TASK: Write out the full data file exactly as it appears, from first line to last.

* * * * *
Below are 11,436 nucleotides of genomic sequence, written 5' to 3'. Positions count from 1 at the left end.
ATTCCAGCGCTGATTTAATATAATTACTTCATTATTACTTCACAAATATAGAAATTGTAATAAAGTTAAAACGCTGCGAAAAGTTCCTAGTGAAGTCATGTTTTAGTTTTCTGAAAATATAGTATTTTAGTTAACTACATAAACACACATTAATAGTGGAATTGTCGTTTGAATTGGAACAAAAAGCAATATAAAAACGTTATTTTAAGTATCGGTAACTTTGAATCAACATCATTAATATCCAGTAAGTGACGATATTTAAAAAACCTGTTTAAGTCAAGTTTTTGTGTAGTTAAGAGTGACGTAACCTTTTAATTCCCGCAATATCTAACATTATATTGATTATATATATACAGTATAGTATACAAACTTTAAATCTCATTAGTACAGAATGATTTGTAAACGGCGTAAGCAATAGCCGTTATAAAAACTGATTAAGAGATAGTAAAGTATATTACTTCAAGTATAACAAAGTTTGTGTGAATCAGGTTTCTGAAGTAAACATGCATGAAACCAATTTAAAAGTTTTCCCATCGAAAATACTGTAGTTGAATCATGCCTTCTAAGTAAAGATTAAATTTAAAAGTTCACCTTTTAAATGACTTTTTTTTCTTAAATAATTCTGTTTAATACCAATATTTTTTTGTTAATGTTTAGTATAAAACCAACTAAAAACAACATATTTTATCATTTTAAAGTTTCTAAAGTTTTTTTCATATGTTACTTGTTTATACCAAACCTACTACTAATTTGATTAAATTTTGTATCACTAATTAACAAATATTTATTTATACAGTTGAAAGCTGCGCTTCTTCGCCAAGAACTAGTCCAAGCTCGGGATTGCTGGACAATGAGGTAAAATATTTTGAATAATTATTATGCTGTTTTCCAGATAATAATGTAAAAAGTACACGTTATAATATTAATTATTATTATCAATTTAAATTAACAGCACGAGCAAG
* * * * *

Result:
Below are 11,436 nucleotides of genomic sequence, written 5' to 3'. Positions count from 1 at the left end.
ATTCCAGCGCTGATTTAATATAATTACTTCATTATTACTTCACAAATATAGAAATTGTAATAAAGTTAAAACGCTGCGAAAAGTTCCTAGTGAAGTCATGTTTTAGTTTTCTGAAAATATAGTATTTTAGTTAACTACATAAACACACATTAATAGTGGAATTGTCGTTTGAATTGGAACAAAAAGCAATATAAAAACGTTATTTTAAGTATCGGTAACTTTGAATCAACATCATTAATATCCAGTAAGTGACGATATTTAAAAAACCTGTTTAAGTCAAGTTTTTGTGTAGTTAAGAGTGACGTAACCTTTTAATTCCCGCAATATCTAACATTATATTGATTATATATATACAGTATAGTATACAAACTTTAAATCTCATTAGTACAGAATGATTTGTAAACGGCGTAAGCAATAGCCGTTATAAAAACTGATTAAGAGATAGTAAAGTATATTACTTCAAGTATAACAAAGTTTGTGTGAATCAGGTTTCTGAAGTAAACATGCATGAAACCAATTTAAAAGTTTTCCCATCGAAAATACTGTAGTTGAATCATGCCTTCTAAGTAAAGATTAAATTTAAAAGTTCACCTTTTAAATGACTTTTTTTTCTTAAATAATTCTGTTTAATACCAATATTTTTTTGTTAATGTTTAGTATAAAACCAACTAAAAACAACATATTTTATCATTTTAAAGTTTCTAAAGTTTTTTTCATATGTTACTTGTTTATACCAAACCTACTACTAATTTGATTAAATTTTGTATCACTAATTAACAAATATTTATTTATACAGTTGAAAGCTGCGCTTCTTCGCCAAGAACTAGTCCAAGCTCGGGATTGCTGGACAATGAGGTAAAATATTTTGAATAATTATTATGCTGTTTTCCAGATAATAATGTAAAAAGTACACGTTATAATATTAATTATTATTATCAATTTAAATTAACAGCACGAGCAAG